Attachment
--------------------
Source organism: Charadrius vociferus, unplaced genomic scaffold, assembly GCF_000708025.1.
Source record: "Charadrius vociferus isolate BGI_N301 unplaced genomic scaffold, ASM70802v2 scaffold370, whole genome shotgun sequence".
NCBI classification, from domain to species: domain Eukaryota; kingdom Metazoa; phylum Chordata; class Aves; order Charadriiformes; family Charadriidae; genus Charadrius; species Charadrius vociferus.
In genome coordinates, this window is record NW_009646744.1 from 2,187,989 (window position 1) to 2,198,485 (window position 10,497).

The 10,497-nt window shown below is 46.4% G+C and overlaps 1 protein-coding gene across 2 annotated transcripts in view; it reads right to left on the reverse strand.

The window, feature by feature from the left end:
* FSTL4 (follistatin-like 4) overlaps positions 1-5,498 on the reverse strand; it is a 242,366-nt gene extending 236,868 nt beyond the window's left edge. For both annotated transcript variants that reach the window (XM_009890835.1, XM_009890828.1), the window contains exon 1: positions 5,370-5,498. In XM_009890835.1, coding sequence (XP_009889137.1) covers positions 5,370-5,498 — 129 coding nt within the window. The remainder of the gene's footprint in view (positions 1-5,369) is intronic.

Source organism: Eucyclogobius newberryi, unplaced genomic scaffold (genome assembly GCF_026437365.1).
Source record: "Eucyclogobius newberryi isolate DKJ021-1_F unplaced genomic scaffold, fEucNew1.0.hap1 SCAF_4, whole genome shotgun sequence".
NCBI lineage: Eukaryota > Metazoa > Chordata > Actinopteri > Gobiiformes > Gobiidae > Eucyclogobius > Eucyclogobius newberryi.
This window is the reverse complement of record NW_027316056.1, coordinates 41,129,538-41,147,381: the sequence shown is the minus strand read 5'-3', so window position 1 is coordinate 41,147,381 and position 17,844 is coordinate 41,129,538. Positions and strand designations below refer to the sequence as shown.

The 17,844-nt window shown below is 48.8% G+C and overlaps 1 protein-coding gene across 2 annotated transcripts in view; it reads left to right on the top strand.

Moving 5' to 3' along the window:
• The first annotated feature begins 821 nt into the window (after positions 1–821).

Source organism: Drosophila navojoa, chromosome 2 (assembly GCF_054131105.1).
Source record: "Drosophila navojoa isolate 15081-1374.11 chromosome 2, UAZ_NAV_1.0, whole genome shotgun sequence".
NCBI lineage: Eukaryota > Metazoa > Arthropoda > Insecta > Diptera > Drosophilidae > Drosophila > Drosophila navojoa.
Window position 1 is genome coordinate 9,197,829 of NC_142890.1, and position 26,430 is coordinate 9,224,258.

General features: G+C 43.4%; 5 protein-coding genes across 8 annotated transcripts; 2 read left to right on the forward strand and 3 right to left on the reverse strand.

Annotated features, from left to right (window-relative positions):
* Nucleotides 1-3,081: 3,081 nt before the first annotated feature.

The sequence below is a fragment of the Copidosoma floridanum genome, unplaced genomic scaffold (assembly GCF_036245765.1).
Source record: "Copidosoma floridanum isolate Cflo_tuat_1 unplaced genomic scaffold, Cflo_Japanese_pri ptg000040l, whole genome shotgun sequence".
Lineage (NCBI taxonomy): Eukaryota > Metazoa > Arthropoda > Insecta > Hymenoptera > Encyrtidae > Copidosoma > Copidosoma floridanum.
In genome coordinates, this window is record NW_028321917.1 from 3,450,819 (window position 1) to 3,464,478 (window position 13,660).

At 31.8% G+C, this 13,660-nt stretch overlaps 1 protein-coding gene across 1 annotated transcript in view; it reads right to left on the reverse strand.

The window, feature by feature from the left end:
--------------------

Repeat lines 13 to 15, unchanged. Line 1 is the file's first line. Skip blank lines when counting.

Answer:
Moving 5' to 3' along the window:
• The first annotated feature begins 821 nt into the window (after positions 1–821).

Source organism: Drosophila navojoa, chromosome 2 (assembly GCF_054131105.1).